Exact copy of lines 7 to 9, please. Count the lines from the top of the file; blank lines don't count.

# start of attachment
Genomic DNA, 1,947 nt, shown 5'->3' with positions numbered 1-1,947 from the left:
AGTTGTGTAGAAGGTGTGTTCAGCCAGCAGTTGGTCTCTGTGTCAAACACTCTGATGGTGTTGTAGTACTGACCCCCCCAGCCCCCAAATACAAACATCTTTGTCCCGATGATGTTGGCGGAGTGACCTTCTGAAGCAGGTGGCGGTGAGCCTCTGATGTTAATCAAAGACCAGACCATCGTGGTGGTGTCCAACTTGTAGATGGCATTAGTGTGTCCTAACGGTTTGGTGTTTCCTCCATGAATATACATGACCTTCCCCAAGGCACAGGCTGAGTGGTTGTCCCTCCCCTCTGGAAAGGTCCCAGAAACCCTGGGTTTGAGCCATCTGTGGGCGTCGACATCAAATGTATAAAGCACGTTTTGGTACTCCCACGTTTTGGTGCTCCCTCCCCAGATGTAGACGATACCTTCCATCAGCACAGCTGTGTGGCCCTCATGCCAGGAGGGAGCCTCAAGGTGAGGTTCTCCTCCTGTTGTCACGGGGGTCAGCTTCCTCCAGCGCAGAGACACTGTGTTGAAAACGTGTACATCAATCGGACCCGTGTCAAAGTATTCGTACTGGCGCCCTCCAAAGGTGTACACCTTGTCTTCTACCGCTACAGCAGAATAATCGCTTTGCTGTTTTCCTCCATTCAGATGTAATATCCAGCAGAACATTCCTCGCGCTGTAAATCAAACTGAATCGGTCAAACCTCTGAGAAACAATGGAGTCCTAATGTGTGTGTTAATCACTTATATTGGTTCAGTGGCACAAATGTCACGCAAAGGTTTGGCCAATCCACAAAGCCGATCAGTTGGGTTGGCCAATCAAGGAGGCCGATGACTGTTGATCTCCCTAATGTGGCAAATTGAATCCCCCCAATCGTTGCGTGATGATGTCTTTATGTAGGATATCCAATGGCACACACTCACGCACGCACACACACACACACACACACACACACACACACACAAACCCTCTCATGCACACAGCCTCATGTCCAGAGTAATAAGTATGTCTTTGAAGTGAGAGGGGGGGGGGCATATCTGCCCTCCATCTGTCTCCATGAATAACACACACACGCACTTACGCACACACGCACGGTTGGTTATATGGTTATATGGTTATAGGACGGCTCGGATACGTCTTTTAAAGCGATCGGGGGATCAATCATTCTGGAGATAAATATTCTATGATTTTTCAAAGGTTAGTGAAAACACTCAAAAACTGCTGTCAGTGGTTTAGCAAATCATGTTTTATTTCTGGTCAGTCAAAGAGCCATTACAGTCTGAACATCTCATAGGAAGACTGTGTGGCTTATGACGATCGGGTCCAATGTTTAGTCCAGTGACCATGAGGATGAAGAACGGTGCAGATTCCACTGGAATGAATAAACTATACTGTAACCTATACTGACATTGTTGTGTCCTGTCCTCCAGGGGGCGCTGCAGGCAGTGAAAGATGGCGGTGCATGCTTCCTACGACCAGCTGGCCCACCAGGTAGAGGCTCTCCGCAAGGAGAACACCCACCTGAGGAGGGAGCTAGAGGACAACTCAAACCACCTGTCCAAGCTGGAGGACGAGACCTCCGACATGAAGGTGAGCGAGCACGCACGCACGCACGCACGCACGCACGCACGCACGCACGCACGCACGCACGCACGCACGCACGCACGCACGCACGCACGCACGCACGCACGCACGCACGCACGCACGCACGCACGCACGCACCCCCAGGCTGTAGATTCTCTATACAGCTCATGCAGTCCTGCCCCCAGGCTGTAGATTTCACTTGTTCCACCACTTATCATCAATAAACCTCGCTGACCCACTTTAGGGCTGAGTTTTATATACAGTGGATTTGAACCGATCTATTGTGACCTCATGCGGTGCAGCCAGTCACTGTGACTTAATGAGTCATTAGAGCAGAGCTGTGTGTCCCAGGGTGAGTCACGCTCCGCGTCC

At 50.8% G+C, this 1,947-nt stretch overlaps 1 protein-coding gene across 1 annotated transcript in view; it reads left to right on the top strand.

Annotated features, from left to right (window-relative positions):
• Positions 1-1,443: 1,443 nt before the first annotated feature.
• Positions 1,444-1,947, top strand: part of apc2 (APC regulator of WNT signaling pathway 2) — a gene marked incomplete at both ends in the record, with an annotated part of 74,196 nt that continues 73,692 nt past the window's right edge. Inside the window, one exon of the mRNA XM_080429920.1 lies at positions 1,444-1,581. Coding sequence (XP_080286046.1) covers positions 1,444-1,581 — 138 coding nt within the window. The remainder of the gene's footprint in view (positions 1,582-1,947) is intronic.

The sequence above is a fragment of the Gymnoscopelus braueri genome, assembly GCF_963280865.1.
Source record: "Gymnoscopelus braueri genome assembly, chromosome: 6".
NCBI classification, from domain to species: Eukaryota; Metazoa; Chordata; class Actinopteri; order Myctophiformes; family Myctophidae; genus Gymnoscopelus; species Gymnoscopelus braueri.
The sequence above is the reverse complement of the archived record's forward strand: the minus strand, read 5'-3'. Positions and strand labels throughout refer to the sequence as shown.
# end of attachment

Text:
The sequence above is a fragment of the Gymnoscopelus braueri genome, assembly GCF_963280865.1.
Source record: "Gymnoscopelus braueri genome assembly, chromosome: 6".
NCBI classification, from domain to species: Eukaryota; Metazoa; Chordata; class Actinopteri; order Myctophiformes; family Myctophidae; genus Gymnoscopelus; species Gymnoscopelus braueri.